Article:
The 2016 Australian Olympic swim team has officially been announced. There will 34 athletes headed to Rio, which includes 19 women and 15 men, which is significantly smaller than the 2012 team that included 47 swimmers.
The oldest athlete on the team is 28 year old Alicia Coutts and the youngest two members on the team will be Kyle Chalmers and Tamsin Cook who are both 17.
The team may expand to 37 dependent on whether the men’s 4 x 100 freestyle is qualified to swim in Rio. James Roberts, James Magnussen and Matthew Abood will have to wait until FINA confirms that they will be awarded a quota spot.
The reason the Australian men have to go through this process is that they missed the top 12 ranking at the World Championships and now need to ensure they are ranked in the next four best nations for Rio. Once the quota place is confirmed Swimming Australia will nominate these swimmers to the AOC and their selection will be considered.
In London the Australians finished seventh earning one gold, six silver and three bronze. If you consider that the they finished fourth at the 2011 World Championships with two gold, eight silver and three bronze compared to 2015 where they finished second earning seven gold, three silver and six bronze the nation is in a much better position to improve on their medal count in Rio.
“The Team is shaping up perfectly,” said Jacco Verhaeren, Head Coach of the Australian National Team. “We’ve got a great group together, we’ve had some great races here at the National Championships.”
“I think that’s quite unique in a swim team, that you can have that. Georgia Bohl has never really raced internationally and her first big race is going to be at the Olympics so that’s very special. She doesn’t seem to be fazed at all so that’s good but no doubt she can pick up a lot from long time campaigners Alicia Coutts and Bronte Barratt,” Verhaeren said.
“It’s here at trials that you really show what your capabilities are and being able to convert that on the bigger stage, that’s the goal,” Verhaeren said.
There will be 13 swimmers who will compete in their second consecutive Olympics. A list that includes:
- Thomas Fraser-Holmes
- Mitch Larkin
- David McKeon
- Cameron McEvoy
- Jessica Ashwood
- Bronte Barratt
- Cate Campbell
- Bronte Campbell
- Alicia Coutts
- Blair Evans
- Belinda Hocking
- Emily Seebohm
- Brittany Elmslie
Cate Campbell who will be competing in her third Olympics knows that accomplishing her goals won’t be easy, “It’s going to be tough, there’s no denying but we get to swim a relay together which has always been our dream. It’s the one time we get to compete with each other instead of against each other and to be able to do that in Rio will be an absolute dream come true,” Campbell said.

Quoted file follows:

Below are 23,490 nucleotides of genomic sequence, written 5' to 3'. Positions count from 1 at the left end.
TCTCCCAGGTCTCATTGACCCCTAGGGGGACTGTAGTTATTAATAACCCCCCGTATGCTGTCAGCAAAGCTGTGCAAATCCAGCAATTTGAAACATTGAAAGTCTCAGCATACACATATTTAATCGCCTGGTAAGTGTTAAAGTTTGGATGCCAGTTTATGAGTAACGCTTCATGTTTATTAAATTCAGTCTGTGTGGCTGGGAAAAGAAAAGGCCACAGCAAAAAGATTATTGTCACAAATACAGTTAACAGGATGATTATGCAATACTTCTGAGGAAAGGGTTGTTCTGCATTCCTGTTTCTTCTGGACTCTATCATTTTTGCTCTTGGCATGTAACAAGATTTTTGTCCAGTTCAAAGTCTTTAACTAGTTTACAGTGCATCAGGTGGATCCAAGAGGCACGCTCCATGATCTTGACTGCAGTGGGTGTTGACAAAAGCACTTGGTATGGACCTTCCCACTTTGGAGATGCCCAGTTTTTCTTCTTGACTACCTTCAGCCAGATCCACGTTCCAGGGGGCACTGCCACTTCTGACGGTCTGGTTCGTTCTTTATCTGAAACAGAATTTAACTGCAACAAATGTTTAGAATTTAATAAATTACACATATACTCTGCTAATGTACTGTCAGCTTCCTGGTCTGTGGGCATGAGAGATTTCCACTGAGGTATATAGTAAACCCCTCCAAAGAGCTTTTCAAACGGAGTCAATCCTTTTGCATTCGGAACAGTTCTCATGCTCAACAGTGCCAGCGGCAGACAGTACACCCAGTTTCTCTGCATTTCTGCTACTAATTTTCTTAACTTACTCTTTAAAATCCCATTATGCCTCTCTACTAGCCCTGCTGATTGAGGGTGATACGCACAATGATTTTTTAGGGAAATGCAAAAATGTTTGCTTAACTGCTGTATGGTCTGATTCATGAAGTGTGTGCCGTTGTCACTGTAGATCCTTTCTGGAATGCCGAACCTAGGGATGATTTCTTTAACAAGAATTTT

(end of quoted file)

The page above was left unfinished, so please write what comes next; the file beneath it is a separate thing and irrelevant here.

“You’d think that third time round at an Olympics it would get easier, but it doesn’t, it gets harder and harder and more and more special each time. It means so much more to me each time I go because you know how much time and effort you’ve put into the past for years.”
Cameron McEvoy, who went to London as a relay swimmer, is excited about the opportunity to compete in multiple events in Rio, “I’m ecstatic. I’ve never had such a good week before in the pool. All three times that I’ve done I’m extremely happy with them personally. They all rank me high up in the world in terms of world rankings and I can’t fault that leading into Rio. It’s a nice position to be in for these three events,” McEvoy said.
“It’s going to be a very different experience. Every time you put on the green and gold it’s never going to diminish in importance to anyone. I’m also really excited to be able to do that in as many events as I can. I get 11 more races than what I did in London, that’s exciting, not that I’m counting!” said McEvoy.
The Australians currently have 13 swimmers in 22 events that are placed in the top three in the world rankings
- Jessica Ashwood – 400m Freestyle, 800m Freestyle
- Bronte Barratt – 200m Freestyle, 4 x 200m Freestyle Relay
- Joshua Beaver – 200m Backstroke
- Georgia Bohl – 100m Breaststroke, 4 x 100m Medley Relay
- Bronte Campbell – 50m Freestyle, 100m Freestyle, 4 x 100m Freestyle, 4 x 100m Medley Relay
- Cate Campbell – 50m Freestyle, 100m Freestyle, 4 x 100m Freestyle, 4 x 100m Medley Relay
- Kyle Chalmers – 100m Freestyle
- Tamsin Cook – 400m Freestyle
- Alicia Coutts – 200m Individual Medley
- Brittany Elmslie -4 x 100m Freestyle
- Blair Evans – 400m Individual Medley
- Thomas Fraser-Holmes – 400m Individual Medley, 200m Freestyle, 4 x 200m Freestyle Relay
- Madeline Groves – 100m , 200m Butterfly, 4 x 200m Freestyle Relay
- Jacob Hansford – 4 x 200m Freestyle Relay
- Belinda Hocking – 200m Backstroke
- Mack Horton – 400m Freestyle, 1500m Freestyle 4 x 200m Freestyle Relay
- Grant Irvine – 200m Butterfly
- Mitch Larkin – 100 & 200m Backstroke, 4 x 100m Medley Relay
- Travis Mahoney – 400m Individual Medley
- Cameron McEvoy – 50m, 100m & 200m Freestyle, 4 x 200m Freestyle Relay, 4 x 100m Medley Relay
- David McKeon – 400m Freestyle, 4 x 200m Freestyle Relay
- Emma McKeon – 200m Freestyle, 100m Butterfly, 4 x 100m Freestyle, 4 x 200m Freestyle Relay, 4 x 100m Medley Relay
- Taylor McKeown – 100 & 200m Breaststroke, 4 x 100m Medley Relay
- Jack McLoughlin – 1500m Freestyle
- Keryn McMaster – 400m Individual Medley
- David Morgan – 200m Butterfly, 4 x 100m Medley Relay
- Leah Neale – 4 x 200m Freestyle Relay
- Kotuku Ngawati – 200m Individual Medley
- Jake Packard – 100m Breaststroke, 4 x 100m Medley Relay
- Joshua Palmer – 4 x 100m Medley Relay
- Emily Seebohm – 100m Backstroke, 4 x 100m Medley Relay
- Daniel Smith – 4 x 200m Freestyle Relay
- Brianna Throssell – 200m Butterfly
- Madison Wilson – 100m Backstroke